Thirteen years ago, Greece had just held the Olympic games (hopeful it would usher in a new era of prosperity). A Republican president was in the Whitehouse. The cool kids were all using those crazy flip top mobile phones … and a smart guy in the US launched Facebook.
It took until January 2017 for Nationals MLA Terry Redman to give in and launch his Facebook page, but he has finally given in, with 100 early ‘likers’ for his page.
Mr Redman has been on Twitter for two years (and may have joined reluctantly based on his first tweet) but now tweets around once a day.
Dragged into twitter world! Expect plenty of tweets and photos from across regional Western Australia. TR
— Terry Redman (@TerryRedmanMLA) February 11, 2015
With Facebook now as well, there’s no stopping the MLA for Warren-Blackwood.
I’m now on Facebook! Make sure you go and ‘like’ my page to keep up with my movements https://t.co/LLxgI7jssH – 👍
— Terry Redman (@TerryRedmanMLA) January 30, 2017
There’s a pattern to the adoption of technology called Diffusion of Innovation, first coined back in the 1960s by a researcher named Everett Rogers. His theory argues that for each piece of technological brilliance that emerges, there are five different categories of people who will accept it.
First up are the innovators, the people who get involved in an idea and help test or build it — beta testers, for example or academics tinkering on something new. These make up about 2.5 per cent of users but are willing to try something even if it fails.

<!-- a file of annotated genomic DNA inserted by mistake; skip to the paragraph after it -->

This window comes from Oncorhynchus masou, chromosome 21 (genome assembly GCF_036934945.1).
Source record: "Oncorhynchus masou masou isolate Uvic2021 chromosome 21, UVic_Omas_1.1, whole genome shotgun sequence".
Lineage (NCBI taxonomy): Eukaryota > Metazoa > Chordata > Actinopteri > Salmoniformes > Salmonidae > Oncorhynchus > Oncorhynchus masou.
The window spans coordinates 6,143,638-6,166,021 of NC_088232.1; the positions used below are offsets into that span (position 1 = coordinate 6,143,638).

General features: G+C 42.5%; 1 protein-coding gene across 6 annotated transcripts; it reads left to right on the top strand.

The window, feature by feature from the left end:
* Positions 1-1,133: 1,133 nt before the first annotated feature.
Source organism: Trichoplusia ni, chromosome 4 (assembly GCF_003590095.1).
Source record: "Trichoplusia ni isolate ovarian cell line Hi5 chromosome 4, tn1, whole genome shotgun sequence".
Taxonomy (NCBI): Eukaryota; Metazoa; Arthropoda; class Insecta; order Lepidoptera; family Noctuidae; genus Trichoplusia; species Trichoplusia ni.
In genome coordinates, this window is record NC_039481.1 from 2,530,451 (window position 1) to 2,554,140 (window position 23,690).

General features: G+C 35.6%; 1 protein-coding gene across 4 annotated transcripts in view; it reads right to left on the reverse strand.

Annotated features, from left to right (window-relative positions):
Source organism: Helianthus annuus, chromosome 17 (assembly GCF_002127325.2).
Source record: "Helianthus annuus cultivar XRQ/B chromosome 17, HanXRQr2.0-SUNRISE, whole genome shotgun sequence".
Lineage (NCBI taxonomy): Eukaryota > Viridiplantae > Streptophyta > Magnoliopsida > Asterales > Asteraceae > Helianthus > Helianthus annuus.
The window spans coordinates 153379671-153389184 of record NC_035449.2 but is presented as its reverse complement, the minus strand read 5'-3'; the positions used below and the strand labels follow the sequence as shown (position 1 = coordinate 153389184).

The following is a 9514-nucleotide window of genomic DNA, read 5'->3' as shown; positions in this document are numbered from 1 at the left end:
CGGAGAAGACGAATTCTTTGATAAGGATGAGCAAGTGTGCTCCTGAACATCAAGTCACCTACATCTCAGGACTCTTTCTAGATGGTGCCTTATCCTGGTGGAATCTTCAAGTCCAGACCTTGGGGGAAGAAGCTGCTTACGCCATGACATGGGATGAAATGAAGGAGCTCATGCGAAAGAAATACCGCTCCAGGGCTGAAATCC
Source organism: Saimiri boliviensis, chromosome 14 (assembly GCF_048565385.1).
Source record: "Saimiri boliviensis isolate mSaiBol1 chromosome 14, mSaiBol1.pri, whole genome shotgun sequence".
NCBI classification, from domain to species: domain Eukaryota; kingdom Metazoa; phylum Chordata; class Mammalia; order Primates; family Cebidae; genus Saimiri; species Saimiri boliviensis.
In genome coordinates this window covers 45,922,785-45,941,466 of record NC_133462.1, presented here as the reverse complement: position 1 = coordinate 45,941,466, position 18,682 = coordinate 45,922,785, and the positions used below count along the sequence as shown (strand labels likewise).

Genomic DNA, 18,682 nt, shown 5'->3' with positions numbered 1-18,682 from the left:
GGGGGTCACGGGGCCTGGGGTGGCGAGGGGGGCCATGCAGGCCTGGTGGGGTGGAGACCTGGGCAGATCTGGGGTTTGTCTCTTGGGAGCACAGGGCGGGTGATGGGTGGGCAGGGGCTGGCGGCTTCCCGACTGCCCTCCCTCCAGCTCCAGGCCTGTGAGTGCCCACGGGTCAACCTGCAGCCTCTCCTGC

Then come the early adopters (13.5 per cent of users) who are highly influential and who spread the word about whatever it is they are trying now.
After this group comes the early majority (about a third of users) — slower to take up the new idea but prepared to be persuaded. Then a similarly sized late majority, who tend to have been suspicious about the whole idea.
Finally, as a product or idea nears almost total saturation, you have the 16 per cent who are laggards (Rogers’ word, not ours!) They are the last to take it on, and may remain sceptical in doing so.
But while innovators and early adopters are often talked about as being crucial to the development of new ideas, laggards matter too. In fact, researchers in Lisbon are now trying to use the reluctant technology laggards of the world as the inspiration for new ideas and products as if you can convince them, you are probably on a winner.
Not only is it never too late to join Facebook, therefore, but the reasons for your resistance may be more valuable than you think.